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Thursday, 15 October 2015

Las Vegas and a (compensation) culture shock!

The blog has been quiet for a few weeks because I have been trekking around South West USA on a fact finding mission – OK holiday!

The fascinating trip raised a number of interesting issues surrounding the impact of culture. On the day we arrived in Las Vegas we read the tragic news of yet another college shooting. This time it was Roseburg high School in Oregon that was mourning the loss of students killed by Chris Harper Mercer who went on to kill himself. This has again raised the familiar calls for gun controls, which are likely to fall on stony ground –

As we were reading this news we were given a welcome to Las Vegas magazine which had a number of terrifying adverts, which actively promoted gun violence for entertainment.

There is more to these shootings than just gun control. It is this culture of gun use for fun which is most disturbing.

Another notable feature of Las Vegas is the number of Lawyer Billboards which line the freeways. They were only outnumbered by the adverts for Casinos. I have never seen so many smiling lawyers with teeth so white that they put Donny and Marie to shame (if interested you catch them at the Flamingo!). Most of them referred to damages claims and many were accompanied by dollar signs. In a city which we associate with the losing and making of money this was quite alarming. The message was that if you have been injured you can make big bucks especially if you instruct Mr Smiley-Face. The emphasis was certainly on the cash benefits.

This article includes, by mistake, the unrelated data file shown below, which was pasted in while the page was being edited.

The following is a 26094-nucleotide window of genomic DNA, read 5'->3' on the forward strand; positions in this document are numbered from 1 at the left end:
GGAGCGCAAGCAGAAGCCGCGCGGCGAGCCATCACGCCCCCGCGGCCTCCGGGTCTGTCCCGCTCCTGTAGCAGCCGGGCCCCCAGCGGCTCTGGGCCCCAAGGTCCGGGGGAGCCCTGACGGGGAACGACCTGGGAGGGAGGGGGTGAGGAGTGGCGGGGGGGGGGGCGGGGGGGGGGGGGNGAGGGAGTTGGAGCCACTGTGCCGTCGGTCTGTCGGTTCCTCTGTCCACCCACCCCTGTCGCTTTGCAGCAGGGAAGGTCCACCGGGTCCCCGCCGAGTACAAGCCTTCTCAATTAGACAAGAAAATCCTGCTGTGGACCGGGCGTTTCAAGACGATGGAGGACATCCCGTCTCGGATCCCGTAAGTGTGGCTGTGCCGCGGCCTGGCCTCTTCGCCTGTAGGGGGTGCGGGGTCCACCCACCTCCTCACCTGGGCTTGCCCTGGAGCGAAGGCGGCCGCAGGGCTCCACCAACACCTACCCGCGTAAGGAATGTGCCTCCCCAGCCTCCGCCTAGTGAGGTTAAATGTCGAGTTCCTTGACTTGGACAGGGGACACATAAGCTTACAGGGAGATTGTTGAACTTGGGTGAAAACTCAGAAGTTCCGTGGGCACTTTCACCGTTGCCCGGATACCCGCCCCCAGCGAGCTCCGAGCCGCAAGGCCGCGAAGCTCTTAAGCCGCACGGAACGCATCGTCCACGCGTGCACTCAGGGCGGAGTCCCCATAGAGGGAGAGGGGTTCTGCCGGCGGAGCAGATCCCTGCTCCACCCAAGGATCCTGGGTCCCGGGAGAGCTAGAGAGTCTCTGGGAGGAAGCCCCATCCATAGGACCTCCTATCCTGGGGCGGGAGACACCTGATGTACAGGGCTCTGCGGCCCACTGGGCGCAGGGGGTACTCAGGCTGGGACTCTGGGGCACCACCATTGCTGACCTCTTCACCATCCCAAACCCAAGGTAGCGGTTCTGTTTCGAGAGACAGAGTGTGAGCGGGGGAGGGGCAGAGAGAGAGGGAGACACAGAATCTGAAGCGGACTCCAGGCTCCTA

It felt like a ‘compensation culture’. 

This has been emphasised further by the case of Jennifer Connell who has unsuccessfully sued her 12 year old nephew for injuring her during an overly enthusiastic hug. 

Thankfully, a jury took less than half an hour to throw out the claim –

But how did that case ever get as far as a trial? What lawyer was willing to take the case on, presumably on a contingent basis?

It is a world very different from our own. 

This puts into context the unfortunate rhetoric in the country from insurers, the media and politicians about the need to crack down on the 'compensation culture' over here.

The next time I hear this nonsense I will think of billboards with $ signs and aunties suing for damages for excessive affection.

That is a compensation culture.

We are a long long way from any similar sort of culture.

We need to be aware of this next time we hear insurers using this myth to justify high insurance premiums and to attack the rights of victims.